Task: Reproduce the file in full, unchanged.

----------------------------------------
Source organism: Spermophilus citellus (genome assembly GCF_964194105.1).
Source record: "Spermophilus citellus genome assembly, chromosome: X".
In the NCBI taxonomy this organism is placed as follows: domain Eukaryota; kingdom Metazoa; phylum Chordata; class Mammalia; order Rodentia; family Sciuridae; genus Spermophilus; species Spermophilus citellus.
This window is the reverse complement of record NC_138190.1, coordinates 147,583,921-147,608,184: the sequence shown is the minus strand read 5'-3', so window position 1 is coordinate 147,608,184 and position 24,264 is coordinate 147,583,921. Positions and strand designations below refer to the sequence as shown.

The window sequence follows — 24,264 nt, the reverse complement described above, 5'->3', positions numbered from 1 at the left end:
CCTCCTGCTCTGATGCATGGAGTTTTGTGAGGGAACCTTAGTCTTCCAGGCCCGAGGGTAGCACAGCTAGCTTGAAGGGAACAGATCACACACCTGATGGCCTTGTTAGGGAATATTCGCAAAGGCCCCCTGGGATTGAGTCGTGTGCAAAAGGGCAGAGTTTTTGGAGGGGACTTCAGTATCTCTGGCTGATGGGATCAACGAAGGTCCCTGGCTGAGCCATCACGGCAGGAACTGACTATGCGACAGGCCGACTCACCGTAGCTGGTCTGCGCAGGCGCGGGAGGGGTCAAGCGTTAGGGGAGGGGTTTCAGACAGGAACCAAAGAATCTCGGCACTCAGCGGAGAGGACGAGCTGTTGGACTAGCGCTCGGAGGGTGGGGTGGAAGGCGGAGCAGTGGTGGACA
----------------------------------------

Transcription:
Source organism: Spermophilus citellus (genome assembly GCF_964194105.1).
Source record: "Spermophilus citellus genome assembly, chromosome: X".
In the NCBI taxonomy this organism is placed as follows: domain Eukaryota; kingdom Metazoa; phylum Chordata; class Mammalia; order Rodentia; family Sciuridae; genus Spermophilus; species Spermophilus citellus.
This window is the reverse complement of record NC_138190.1, coordinates 147,583,921-147,608,184: the sequence shown is the minus strand read 5'-3', so window position 1 is coordinate 147,608,184 and position 24,264 is coordinate 147,583,921. Positions and strand designations below refer to the sequence as shown.

The window sequence follows — 24,264 nt, the reverse complement described above, 5'->3', positions numbered from 1 at the left end:
CCTCCTGCTCTGATGCATGGAGTTTTGTGAGGGAACCTTAGTCTTCCAGGCCCGAGGGTAGCACAGCTAGCTTGAAGGGAACAGATCACACACCTGATGGCCTTGTTAGGGAATATTCGCAAAGGCCCCCTGGGATTGAGTCGTGTGCAAAAGGGCAGAGTTTTTGGAGGGGACTTCAGTATCTCTGGCTGATGGGATCAACGAAGGTCCCTGGCTGAGCCATCACGGCAGGAACTGACTATGCGACAGGCCGACTCACCGTAGCTGGTCTGCGCAGGCGCGGGAGGGGTCAAGCGTTAGGGGAGGGGTTTCAGACAGGAACCAAAGAATCTCGGCACTCAGCGGAGAGGACGAGCTGTTGGACTAGCGCTCGGAGGGTGGGGTGGAAGGCGGAGCAGTGGTGGACA